The Saga of the Conch Republic

Florida KeysThroughout the years, the Florida Keys have had ties to Latin America. And with the US government so focused on protecting its borders, especially in the latter 20th century, the Florida Keys bared the brunt of the repercussions from what many hailed as over protecting borders.
In 1982, some say the US Border Patrol went a little too far. Border patrol set up boundaries at the only access point connecting the Keys with the Florida mainland. Here they searched vehicles traveling from the Keys for everything from contraband, to illegal narcotics to illegal immigrants. Being the only access to the mainland, this caused serious traffic backups down US highway 1, as Border Patrol agents searched each and every car from top to bottom.
In response, the Key West City Council, representing the southernmost and furthest of the keys, lodged numerous complaints and sought an injunction to put an end to the searches. It made for a huge inconvenience to travelers to and from Key West, and a subsequent damper on the tourism industry. But these complaints went ignored and the searches continued.
In response to the incessant border patrol security, and the ignored pleas to put an end to the excessive search and seizure, citizens of the Keys moved to act. The council decided since the US Border Patrol is going to treat the Keys like a foreign country they may as well act like a foreign country. Key West Mayor Dennis Wardlow and the Council declared Key West’s independence on April 23, 1982 and its (symbolic) secession from the union. Wardlow was declared prime minister of the islands, which were collectively renamed The Conch Republic.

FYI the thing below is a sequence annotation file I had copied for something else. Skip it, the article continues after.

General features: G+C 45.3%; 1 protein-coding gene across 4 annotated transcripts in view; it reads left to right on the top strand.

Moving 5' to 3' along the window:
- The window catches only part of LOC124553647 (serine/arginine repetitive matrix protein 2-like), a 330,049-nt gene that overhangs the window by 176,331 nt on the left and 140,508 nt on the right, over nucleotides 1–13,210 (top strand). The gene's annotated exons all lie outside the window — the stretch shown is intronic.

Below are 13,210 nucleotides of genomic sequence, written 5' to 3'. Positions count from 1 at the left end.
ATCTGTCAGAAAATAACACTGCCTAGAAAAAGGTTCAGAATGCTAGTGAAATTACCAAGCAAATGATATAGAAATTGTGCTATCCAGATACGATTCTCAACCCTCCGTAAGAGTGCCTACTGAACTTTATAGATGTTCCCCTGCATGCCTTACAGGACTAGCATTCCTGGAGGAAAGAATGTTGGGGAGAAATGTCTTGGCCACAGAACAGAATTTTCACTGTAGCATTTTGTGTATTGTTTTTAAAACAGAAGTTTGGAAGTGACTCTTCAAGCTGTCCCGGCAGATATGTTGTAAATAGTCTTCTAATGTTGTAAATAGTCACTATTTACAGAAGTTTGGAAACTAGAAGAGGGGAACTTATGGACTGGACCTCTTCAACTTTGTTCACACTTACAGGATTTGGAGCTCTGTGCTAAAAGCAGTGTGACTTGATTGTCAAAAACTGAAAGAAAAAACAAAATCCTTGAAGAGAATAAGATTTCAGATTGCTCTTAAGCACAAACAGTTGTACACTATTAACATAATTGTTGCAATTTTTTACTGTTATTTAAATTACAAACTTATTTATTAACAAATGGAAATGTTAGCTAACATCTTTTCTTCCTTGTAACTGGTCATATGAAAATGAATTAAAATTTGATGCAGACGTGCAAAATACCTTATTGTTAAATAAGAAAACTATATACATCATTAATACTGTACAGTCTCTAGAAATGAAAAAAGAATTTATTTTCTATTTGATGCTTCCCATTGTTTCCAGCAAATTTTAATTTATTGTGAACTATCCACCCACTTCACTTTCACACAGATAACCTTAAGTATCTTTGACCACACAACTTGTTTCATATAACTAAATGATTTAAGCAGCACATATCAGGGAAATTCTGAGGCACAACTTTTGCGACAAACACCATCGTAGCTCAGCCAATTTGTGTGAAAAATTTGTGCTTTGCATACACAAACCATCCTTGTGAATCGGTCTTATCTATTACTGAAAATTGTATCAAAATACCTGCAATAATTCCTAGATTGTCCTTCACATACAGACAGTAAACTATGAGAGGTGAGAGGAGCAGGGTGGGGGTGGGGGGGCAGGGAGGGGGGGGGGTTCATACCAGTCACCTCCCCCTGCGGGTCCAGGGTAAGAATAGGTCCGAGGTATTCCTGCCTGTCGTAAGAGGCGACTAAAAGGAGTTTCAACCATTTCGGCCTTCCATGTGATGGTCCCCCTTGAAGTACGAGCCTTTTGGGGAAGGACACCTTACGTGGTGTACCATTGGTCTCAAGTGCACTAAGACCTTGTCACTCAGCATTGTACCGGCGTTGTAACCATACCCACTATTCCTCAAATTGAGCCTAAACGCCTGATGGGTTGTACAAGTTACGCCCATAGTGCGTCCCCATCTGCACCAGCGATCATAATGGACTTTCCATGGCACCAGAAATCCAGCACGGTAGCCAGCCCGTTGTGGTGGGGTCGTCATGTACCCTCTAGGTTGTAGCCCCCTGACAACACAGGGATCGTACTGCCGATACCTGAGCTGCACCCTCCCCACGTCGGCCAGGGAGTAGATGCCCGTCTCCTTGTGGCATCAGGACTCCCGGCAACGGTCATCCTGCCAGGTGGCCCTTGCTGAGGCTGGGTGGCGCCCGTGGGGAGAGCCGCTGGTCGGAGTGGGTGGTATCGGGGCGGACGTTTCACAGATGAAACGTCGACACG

Though the movement was completely symbolic and no authentic litigation passed for secession from the Union, the issues surrounding the roadblocks generated a ton of publicity. The government had decided to put an end to the patrol and allowed visitors and citizens to the keys to freely travel to and from the mainland. With this huge victory for the Conch Republic, came a small victory; tourism returned to the islands as strong as ever.

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